Elephant Mother gave her life Trying to save her calf
Calf won't leave his Elephant mothers side after she saved him
New Dehli, India - For the uneducated simpletons that believe animals, like Elephants are unfeeling, uncaring beast that Humans are allowed to subjugate,
For those who refuse to admit that our planet's wondrous creatures are filled with as much love and emotions as most humans are, then after reading this story and witnessing this tragedy, if your intelligence is so lacking that you can not see the truth laid out before you, then putting it simply, you can go F*CK off.
If this story does not enlighten humans for the need to respect, rather than ride Elephants, or use them as slave labor, then without question we know whom the 'lower life form' truly is.
Because of your lack of comprehension, here is a hint: It's You, not them
A female elephant mother watched in horror as her baby calf, who wandered off from her side, vanished over a cliff and into a 10-foot deep pit.
With the shear terror of witnessing her newborns sudden disappearance, the mother, followed by another of the herd calf came rushing over.
With her understandable emotions stressed, the mother and calf failed to judge the seemingly invisible crevasse and the two also tumbled down into the ill-conceived and certainly ill planned, man made excavation.
The mother fractured her leg and sustained a severe head injury, while the calf who landed on her miraculously escaped with only minor injuries.
Valiant efforts were made to rescue her, but after suffering through hours of 19 hours of pain, the loving Mother Elephant, mercifully, succumbed to the pain of her injuries.
When the rescuers were able to remove enough dirt to build a ramp for the two calves to leave, one left the horrific carnage quickly, but one calf refused to leave his dead mother's side.
As onlookers watch the scene play out, they tearfully witnessed the young calf who, not understanding the severity of his mother's injuries, continued for some time to try to awaken his 'Sleeping Beauty.'
Eventually the rescuers were able to coax the baby away from his mother's lifeless body and after a quick exam revealed that this poor creature who was the calf who originally fell into the excavation, received only minor injuries.
The Industrial and Electronics Park was being constructed over 150 acres in an environmentally sensitive zone near Kaziranga National Park.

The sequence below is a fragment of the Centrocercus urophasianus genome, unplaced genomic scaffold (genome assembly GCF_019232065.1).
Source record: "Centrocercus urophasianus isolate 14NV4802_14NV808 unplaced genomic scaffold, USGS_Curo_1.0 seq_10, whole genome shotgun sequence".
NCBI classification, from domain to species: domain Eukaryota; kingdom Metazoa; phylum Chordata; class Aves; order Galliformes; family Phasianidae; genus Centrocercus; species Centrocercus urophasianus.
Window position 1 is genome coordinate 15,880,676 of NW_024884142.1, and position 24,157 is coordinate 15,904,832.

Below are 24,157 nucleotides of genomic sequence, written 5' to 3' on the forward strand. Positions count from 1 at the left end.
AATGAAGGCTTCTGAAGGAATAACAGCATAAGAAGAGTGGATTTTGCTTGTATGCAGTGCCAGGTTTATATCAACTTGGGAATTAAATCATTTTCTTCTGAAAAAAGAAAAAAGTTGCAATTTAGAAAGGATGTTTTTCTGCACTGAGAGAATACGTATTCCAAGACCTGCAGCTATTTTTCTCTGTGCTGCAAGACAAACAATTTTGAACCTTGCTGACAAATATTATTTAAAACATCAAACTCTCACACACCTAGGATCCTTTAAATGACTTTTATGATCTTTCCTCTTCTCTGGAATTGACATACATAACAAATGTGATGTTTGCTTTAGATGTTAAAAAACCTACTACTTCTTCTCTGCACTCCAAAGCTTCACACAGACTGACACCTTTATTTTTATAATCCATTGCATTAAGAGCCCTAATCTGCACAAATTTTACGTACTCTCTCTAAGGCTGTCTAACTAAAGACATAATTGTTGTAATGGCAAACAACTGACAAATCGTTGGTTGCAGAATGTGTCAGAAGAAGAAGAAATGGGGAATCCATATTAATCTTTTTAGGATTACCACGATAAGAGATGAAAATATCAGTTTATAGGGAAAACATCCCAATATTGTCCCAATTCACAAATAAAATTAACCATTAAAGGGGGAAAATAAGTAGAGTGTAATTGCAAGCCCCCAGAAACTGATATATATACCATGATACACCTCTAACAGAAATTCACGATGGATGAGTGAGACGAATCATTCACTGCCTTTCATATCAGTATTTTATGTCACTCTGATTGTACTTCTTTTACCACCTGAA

Elephants roam long distances, searching for food and water in what is called an elephant corridor.
What makes this sorrow, even more tragic is the fact that this was completely preventable, the cause was simple human stupidity. The company in charge of the site, Patanjali was negligent in their planning of the park and their utter failure to take precautions, so elephants would not wander into the danger area.
A representative from Patanjali said the organization was aware of elephant movements in this sensitive area and had posted people around the site to keep watch for animal movement, but they were unable to prevent the incident.
Maybe it's me, but for a "lookout" not to have witnessed a 4 ton elephant mother, along with two calves with an unknown numbered herd, strolling by completely unnoticed, leads me to dispute Patanjali claims that they were indeed worried about elephant safety.
Patanjali also plans to build an herbal garden which can act as an elephant refuge, the representative added in a lame and if not for this tragedy, almost humorous attempt to show that they are a wonderful caring company.
The Assam Forest Department has filed a police complaint against the builder of Patanjali Mega Herbal and Food Park for negligence in providing safety to wild elephants and digging pits at the construction site.
There were more than 14 open pits and some of them were filled up with earth after Forest Minister Pramila Rani Brahma visited the site after the death of the elephant, Jasim Ahmed, Additional Conservator of Forest, West Sonitpur Forest Division, said.
The Forest Minister had instructed the builder to keep half of the over-200-acre land free from any excavations or debris that could have harmed the elephants that used this corridor for travel.